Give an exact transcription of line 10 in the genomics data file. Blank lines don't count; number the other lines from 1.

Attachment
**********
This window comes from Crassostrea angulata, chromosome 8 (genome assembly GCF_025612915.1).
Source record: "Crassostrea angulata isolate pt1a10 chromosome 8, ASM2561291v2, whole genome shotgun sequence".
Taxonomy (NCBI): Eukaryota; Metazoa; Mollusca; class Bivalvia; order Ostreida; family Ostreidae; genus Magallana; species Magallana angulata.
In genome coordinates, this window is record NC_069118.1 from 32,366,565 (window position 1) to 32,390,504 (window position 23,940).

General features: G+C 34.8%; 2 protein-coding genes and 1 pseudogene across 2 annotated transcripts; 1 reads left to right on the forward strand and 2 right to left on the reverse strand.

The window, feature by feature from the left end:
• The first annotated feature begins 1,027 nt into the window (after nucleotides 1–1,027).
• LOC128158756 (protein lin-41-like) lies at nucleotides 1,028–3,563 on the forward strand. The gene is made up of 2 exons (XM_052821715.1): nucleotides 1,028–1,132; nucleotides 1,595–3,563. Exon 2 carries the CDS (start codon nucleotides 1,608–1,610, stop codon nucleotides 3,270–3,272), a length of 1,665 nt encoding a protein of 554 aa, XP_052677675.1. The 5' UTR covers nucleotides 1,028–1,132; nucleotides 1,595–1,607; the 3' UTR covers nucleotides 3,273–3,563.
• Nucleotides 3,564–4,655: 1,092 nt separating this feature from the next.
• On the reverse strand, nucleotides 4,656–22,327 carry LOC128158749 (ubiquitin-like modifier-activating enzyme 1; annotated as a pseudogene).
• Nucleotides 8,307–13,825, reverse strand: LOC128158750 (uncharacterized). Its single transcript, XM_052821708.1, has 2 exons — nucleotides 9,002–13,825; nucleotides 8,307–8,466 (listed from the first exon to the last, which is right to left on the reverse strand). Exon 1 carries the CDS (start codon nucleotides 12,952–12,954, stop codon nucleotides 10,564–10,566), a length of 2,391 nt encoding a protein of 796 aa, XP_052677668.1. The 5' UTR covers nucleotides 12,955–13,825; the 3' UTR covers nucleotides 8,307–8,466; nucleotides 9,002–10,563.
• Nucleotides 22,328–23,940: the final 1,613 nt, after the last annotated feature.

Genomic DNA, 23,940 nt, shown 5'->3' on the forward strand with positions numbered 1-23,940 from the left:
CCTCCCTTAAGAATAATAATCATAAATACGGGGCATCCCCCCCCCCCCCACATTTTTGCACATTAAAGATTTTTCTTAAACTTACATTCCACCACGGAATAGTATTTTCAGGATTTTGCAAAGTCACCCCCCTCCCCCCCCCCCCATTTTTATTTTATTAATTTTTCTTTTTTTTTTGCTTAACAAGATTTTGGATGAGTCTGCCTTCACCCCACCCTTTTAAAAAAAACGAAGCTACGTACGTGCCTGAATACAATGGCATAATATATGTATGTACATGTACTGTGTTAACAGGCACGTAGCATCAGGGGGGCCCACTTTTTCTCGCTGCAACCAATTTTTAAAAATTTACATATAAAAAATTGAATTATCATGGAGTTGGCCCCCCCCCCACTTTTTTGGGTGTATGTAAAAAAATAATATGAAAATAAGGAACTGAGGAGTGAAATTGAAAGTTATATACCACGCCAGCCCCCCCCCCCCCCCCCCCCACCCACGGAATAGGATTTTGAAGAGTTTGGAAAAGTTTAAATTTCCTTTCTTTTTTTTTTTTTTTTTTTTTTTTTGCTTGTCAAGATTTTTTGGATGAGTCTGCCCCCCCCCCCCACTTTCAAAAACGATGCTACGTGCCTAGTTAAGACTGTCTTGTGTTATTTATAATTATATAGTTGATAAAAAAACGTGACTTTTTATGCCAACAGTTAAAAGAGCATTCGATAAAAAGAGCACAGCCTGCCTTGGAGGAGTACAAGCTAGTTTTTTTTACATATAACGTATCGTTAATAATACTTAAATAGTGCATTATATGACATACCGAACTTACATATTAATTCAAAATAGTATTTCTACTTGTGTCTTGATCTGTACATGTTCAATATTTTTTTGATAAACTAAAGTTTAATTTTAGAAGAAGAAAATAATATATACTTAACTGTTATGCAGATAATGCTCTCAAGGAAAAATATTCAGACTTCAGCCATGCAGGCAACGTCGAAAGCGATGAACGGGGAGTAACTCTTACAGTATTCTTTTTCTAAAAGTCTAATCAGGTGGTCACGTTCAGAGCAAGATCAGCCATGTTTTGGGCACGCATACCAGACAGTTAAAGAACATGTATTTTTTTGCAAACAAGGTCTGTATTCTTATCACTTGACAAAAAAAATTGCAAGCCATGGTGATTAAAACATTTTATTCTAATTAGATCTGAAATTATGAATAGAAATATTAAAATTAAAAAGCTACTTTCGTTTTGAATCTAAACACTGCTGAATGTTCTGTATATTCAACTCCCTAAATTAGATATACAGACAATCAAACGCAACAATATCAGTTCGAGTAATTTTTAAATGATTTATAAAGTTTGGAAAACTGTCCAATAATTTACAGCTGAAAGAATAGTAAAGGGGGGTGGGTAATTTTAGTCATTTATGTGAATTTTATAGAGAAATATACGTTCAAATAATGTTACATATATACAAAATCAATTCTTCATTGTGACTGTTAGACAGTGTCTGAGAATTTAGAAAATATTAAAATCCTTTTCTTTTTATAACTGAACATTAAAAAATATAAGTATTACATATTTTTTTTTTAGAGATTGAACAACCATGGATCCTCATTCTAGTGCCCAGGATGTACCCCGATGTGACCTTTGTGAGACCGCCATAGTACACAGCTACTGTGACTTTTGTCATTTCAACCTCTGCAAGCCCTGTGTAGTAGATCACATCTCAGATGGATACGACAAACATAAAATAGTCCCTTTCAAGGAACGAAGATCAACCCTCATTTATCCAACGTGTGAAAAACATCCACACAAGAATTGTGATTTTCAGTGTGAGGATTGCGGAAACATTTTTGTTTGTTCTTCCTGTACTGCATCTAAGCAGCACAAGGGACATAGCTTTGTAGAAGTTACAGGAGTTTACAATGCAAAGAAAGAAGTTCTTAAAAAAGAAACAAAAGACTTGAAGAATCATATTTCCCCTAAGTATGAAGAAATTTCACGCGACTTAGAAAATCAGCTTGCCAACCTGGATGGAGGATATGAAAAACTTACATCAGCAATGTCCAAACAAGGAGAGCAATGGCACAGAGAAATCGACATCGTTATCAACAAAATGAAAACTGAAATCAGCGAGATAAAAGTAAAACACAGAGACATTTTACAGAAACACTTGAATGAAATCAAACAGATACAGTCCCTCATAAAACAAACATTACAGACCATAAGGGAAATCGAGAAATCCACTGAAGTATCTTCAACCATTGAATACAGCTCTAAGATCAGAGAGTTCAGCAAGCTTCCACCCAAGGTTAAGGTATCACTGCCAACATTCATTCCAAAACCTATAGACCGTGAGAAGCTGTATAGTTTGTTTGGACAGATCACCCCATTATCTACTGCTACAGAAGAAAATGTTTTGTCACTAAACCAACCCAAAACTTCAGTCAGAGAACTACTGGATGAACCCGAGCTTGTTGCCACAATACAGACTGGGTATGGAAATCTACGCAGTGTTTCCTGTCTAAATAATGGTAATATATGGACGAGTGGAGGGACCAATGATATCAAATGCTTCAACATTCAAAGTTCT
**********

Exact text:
• On the reverse strand, nucleotides 4,656–22,327 carry LOC128158749 (ubiquitin-like modifier-activating enzyme 1; annotated as a pseudogene).